As illustrated in FIG. 4, the flash unit 15 has a rotatable cover 49 located on one side to permit replacement of the battery power supply in the unit. The unit also includes electronic circuitry of the type shown in FIG. 5 for operating the unit. FIG. 4 shows the configuration of one of the eight lenses, the lens 26, with its associated infrared diode 46, to illustrate the manner in which the various lenses are located in the front face 18 of the flash unit.
Reference now should be made to FIG. 5, which is a schematic circuit diagram of the operating circuit for the flash unit shown in FIGS. 1 through 4. This circuit differs from the circuit of a typical visible light flash unit which produces a single flash of light each time the shutter release button 14 is depressed. Instead of producing a single flash each time the shutter is operated by the button 14, the selected infrared light emitting diodes or infrared laser diodes 40 through 47, which may be employed in conjunction with the reflectors 20 through 27, are provided with pulses of operating power at a rate which matches the characteristics of the wave length of the infrared film used in the camera. These pulses are of uniform dwell time and duty cycle, and the number of pulses is increased with the distance of the object being photographed for any given number of selected infrared diodes 40 through 47.
As shown in FIG. 5, the actual pulsing of the diodes 40 through 47 is effected by a one-shot multivibrator 52, supplied with a source of operating direct current potential from a source 50. The output of the one-shot multivibrator 52 is supplied to a cascaded pair of NPN amplifier transitors 54 connected to the lower contact of a set of switches 70 through 77. Each of the switches 70 through 77 is connected, respectively, in series with a corresponding one of the light emitting diodes or laser diodes 40 through 47 to complete a circuit through the selected diodes from the power source 50 to ground.
The switches 70 through 77 are operated by means of the operation of the slide switches 30 through 34 on the back of the flash unit housing 15. When the slide switch 30 on the housing is moved to the position shown in FIG. 3, the switch 70 is closed and the remaining switches 71 through 77 are open. Thus, only the diode 40 is provided with operating power by the operation of the one shot multi-vibrator in this mode of operation.
When the switch 34 is moved to its uppermost position, all of the switches 70 through 77 are closed by means of a suitable linkage (not shown) to enable energization of all of the diodes 40 through 47. The one shot multi-vibrator 52 operates in the same manner irrespective of the number of diodes 40 to 47 which are selected for energization in accordance with the setting of the switches 30 through 34 (and through these switches, the switches 70 through 77).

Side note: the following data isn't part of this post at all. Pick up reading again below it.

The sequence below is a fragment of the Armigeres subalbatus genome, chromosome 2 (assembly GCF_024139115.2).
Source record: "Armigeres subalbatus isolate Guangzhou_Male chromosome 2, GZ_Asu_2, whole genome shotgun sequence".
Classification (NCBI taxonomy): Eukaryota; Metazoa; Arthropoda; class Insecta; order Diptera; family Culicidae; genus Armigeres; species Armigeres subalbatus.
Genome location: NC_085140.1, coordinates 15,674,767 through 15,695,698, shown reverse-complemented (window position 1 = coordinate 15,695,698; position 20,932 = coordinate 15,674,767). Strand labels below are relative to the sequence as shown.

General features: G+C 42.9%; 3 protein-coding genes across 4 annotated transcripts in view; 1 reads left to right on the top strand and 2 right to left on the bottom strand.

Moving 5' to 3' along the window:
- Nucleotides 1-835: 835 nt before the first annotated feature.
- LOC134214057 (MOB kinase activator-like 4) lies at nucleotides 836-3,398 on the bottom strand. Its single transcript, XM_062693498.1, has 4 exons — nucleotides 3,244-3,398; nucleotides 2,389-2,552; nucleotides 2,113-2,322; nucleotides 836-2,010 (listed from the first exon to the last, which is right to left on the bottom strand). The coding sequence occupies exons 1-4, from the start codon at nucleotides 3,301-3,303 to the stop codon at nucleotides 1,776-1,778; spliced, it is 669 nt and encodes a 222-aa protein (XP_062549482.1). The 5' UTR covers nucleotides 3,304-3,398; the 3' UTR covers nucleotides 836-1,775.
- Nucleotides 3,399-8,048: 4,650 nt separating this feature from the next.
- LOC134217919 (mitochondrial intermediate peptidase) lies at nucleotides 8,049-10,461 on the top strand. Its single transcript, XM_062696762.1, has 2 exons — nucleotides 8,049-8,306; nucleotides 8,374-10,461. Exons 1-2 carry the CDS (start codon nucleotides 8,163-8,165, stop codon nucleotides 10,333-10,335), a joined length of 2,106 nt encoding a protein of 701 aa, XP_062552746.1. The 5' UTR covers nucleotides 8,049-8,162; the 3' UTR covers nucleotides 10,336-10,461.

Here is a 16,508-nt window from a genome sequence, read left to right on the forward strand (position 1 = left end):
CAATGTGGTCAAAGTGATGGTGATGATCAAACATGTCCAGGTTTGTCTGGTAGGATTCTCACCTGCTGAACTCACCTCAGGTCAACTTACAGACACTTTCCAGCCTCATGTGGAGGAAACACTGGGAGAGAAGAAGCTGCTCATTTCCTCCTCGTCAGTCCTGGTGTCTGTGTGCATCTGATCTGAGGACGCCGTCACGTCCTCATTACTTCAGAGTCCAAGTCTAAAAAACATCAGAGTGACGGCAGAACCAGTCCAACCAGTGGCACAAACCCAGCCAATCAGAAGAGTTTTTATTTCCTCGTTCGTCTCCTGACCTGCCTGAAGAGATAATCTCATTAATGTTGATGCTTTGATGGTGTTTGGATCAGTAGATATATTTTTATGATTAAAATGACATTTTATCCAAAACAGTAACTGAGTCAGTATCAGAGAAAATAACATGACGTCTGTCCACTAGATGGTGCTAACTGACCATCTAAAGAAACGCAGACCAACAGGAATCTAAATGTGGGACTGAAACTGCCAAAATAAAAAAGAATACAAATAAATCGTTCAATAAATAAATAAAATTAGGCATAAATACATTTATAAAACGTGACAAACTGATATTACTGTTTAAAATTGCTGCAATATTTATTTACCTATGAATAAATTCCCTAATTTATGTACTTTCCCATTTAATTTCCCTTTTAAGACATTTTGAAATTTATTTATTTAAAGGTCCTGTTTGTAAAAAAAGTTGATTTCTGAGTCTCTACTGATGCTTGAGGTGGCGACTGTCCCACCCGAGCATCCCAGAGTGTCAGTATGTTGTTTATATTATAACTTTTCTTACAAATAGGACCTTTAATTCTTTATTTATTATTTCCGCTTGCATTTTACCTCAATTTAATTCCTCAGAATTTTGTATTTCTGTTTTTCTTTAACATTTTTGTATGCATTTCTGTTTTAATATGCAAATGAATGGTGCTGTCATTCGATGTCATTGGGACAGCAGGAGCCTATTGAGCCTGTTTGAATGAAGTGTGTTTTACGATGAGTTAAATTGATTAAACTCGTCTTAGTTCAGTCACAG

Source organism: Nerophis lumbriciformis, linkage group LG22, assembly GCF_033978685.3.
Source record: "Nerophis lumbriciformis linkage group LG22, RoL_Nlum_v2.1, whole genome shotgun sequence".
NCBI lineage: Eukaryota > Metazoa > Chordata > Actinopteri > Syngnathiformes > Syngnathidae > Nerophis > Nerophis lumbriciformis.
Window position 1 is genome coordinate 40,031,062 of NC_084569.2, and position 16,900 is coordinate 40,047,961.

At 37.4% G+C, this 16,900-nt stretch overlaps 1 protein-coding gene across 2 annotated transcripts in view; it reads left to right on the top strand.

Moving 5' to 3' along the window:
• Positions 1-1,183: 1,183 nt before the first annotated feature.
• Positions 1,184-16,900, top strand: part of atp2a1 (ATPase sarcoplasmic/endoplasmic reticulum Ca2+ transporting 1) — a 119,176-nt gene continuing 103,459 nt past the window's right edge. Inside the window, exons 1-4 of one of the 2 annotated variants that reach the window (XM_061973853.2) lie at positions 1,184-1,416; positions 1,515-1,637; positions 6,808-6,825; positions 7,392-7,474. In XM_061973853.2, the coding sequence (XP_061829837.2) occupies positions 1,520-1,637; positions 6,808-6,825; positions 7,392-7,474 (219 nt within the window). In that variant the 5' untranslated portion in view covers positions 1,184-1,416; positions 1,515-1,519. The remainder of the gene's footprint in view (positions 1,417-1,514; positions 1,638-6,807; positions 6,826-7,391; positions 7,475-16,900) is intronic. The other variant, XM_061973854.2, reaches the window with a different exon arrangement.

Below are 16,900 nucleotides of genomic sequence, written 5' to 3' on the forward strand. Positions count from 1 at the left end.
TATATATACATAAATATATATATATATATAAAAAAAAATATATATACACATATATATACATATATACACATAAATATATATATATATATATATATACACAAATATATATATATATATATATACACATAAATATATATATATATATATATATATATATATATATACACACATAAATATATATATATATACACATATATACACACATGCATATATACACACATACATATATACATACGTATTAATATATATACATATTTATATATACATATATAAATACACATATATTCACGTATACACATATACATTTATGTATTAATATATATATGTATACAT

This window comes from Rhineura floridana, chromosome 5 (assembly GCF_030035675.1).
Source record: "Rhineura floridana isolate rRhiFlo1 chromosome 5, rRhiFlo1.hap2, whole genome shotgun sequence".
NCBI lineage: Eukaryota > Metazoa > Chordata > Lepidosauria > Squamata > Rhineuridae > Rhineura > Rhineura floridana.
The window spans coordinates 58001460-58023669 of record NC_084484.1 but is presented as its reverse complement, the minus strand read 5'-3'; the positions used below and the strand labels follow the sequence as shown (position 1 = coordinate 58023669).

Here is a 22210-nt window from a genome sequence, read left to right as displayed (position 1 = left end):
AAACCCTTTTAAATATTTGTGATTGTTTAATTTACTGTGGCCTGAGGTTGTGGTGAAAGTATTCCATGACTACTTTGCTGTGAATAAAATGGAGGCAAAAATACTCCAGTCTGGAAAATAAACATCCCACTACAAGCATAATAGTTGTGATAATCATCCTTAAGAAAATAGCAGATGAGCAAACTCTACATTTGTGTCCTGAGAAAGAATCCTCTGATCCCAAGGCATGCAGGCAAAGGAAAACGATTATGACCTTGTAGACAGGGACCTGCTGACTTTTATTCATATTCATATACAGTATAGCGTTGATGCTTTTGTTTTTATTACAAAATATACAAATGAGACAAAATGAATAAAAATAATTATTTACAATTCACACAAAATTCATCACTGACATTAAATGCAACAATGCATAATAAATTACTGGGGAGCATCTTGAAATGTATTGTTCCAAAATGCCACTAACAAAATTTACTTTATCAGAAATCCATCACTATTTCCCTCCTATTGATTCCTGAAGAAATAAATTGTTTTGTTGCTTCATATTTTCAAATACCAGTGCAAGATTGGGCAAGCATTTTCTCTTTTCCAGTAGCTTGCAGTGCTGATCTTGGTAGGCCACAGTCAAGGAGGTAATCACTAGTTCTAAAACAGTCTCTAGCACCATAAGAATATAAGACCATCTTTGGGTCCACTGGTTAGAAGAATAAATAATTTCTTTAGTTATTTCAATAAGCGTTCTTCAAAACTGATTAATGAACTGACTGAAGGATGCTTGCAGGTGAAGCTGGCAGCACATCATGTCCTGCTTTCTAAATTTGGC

Normally the one-shot multivibrator 52 is in a standby mode of operation and does not produce any output pulses for driving the transistor amplifier pair 54. When the camera shutter release button 14, however, is operated, a circuit is closed through a switch 59 (FIG. 5) which connects the trigger input of the one-shot multivibrator 52 through a pulse driver counter circuit 58 to complete an operating circuit path for the trigger input of the one-shot multivibrator 52. The switch 59 remains closed for the duration of the opening of the shutter of the camera which, in turn, permits a pre-established number of pulses from the pulse driver counter circuit 58 to be applied to the trigger input of the multivibrator 52. Each of the these pulses causes the multivibrator 52 to produce an output pulse of relatively short duration to cause a "flash" energization of whichever one or ones of the infrared diodes 40 through 47 are conneced (through closed ones of the switches 70 to 77) for energization at that time.
FIG. 6 shows a typical series of pulses 80 produced by the pulse counter circuit 58, and each of the pulses 80 has relatively sharp rise and fall times, with uniform intensity. The output of the multivibrator 52, as supplied through the amplifier transistor stage 54, is a duplication of the waveform comprising the pulses 80 shown in FIG. 6. Consequently, the enabled infrared diodes 40 through 47 flash at a relatively high rate during the time the shutter is opened until no further trigger pulses are applied from the one-shot multivibrator 52. The number of actual pulses or actual flashes which occur is a function of the time during which the shutter of the camera 10 is open, since this is the time interval the switch 59 is closed to permit the trigger pulses to be applied from the pulse driver counter circuit 58 to the trigger input of the one-shot multivibrator 52.
When the pulses of light which are emitted from the selected infrared diodes 40 through 47 occur at a repetition rate which is the same as or is a resonant frequency of the primary infrared wave length to which the infrared film in the camera 10 is sensitive, fogging of the film due to background infrared light is significantly minimized; and the exposure of the film as a result of the infrared reflected light produced by means of the selected one or more of the flash units 20 through 27 (diodes 40 through 47) is enhanced.
The infrared flash unit used with a standard 35MM camera equipped with standard commercially available infrared film, is capable of producing high quality pictures of practically any object at distances of one to ten feet. Objects at greater distances than ten feet from the camera also may be photographed using the infrared flash unit described above, but exposure times are significantly increased, even when the full eight diode array is simultaneously energized.